Read: Film Review: Bill & Ted Face the Music is kind of excellent

One fateful day, Ethan is mysteriously called away from his ordinary anonymity by an imperious entrepreneur, Regina (Deborah Mailman), head of ChroniCorp, in order to become the central player in an experiment to fling him into the future – an experiment chock full of what-if mysteries and problems but, all things considered, perhaps the only hope left for mankind’s survival. Go Ethan!

Ethan, however, is not really a go-ahead kind of bloke. He’s a melancholic hero, a figure of ‘male pathos’ much given to tears, exasperated complaints and outright breakdowns. In his present situation, he frets about his ailing wife, Xanthe (Sana’a Shaik). And in flashback convolutions that are reminiscent of Denis Villeneuve’s Arrival (2016), we discover the murky depths of Ethan’s childhood and family life – especially revolving around the sudden disappearance of his father, Richard (Aaron Glenane), who happens to be the inventor of the time travel gizmo. Smit-McPhee’s interpretation of the character of Ethan emphasises the wounded ‘inner boy’ who has never been able to find closure or entirely grow into maturity.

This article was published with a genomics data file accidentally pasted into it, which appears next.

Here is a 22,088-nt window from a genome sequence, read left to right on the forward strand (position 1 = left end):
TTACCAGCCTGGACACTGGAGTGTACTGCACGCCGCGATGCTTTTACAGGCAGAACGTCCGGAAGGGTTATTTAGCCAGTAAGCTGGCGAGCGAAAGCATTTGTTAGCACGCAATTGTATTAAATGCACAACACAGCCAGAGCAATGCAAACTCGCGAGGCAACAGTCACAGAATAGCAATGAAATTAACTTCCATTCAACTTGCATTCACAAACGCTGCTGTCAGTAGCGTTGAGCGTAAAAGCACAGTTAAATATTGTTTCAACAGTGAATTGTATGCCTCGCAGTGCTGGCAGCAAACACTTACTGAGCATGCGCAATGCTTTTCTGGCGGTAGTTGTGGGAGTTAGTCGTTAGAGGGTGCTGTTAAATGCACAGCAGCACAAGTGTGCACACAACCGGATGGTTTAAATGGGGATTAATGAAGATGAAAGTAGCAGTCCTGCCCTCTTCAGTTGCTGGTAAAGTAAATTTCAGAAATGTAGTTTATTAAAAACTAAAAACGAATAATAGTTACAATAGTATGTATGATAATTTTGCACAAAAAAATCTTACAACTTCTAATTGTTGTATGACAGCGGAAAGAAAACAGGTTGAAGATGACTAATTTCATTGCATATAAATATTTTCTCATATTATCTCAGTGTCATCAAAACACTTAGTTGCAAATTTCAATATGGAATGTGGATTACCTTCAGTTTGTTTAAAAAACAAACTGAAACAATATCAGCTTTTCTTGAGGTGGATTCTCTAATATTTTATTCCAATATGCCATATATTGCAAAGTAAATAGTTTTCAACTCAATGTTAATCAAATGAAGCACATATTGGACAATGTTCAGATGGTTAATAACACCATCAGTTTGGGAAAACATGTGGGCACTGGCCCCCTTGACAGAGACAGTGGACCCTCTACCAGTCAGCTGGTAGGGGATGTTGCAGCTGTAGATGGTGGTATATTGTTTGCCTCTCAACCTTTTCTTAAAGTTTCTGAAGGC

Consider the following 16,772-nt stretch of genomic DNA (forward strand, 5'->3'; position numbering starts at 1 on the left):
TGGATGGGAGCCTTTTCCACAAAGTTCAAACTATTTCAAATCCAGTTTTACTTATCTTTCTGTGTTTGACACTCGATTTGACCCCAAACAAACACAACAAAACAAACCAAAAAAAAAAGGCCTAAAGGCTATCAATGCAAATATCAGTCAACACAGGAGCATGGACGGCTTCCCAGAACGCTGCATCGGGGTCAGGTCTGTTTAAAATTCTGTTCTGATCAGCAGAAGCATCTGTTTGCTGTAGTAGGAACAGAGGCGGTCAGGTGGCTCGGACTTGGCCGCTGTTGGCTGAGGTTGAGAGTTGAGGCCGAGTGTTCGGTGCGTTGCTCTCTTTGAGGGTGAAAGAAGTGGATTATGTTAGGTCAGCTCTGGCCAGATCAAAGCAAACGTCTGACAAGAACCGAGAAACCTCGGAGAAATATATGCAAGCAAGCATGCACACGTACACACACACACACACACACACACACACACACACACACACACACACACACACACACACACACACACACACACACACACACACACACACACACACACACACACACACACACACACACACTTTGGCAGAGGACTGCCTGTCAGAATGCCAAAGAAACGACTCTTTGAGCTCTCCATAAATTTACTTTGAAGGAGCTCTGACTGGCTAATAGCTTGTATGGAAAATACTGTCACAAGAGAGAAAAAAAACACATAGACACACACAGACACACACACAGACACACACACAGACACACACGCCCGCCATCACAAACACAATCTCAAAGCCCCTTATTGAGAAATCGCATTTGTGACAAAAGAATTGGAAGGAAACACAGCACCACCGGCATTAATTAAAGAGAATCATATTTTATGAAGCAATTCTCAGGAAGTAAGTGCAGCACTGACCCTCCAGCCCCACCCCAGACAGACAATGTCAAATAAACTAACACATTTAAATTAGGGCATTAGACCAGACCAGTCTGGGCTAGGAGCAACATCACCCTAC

At this point, 2067 meets up, most of all, with James Gray’s Ad Astra (2019), in which an astronaut played by Brad Pitt was handed the destiny of both surmounting and debunking the legacy of his enigmatic father (Tommy Lee Jones). Except that Larney (with a budget pieced together from Screen Australia, South Australian Film Corporation, Adelaide Film Festival Investment Fund and Screen NSW) is working with what is presumably a fraction of the resources Gray had at his disposal.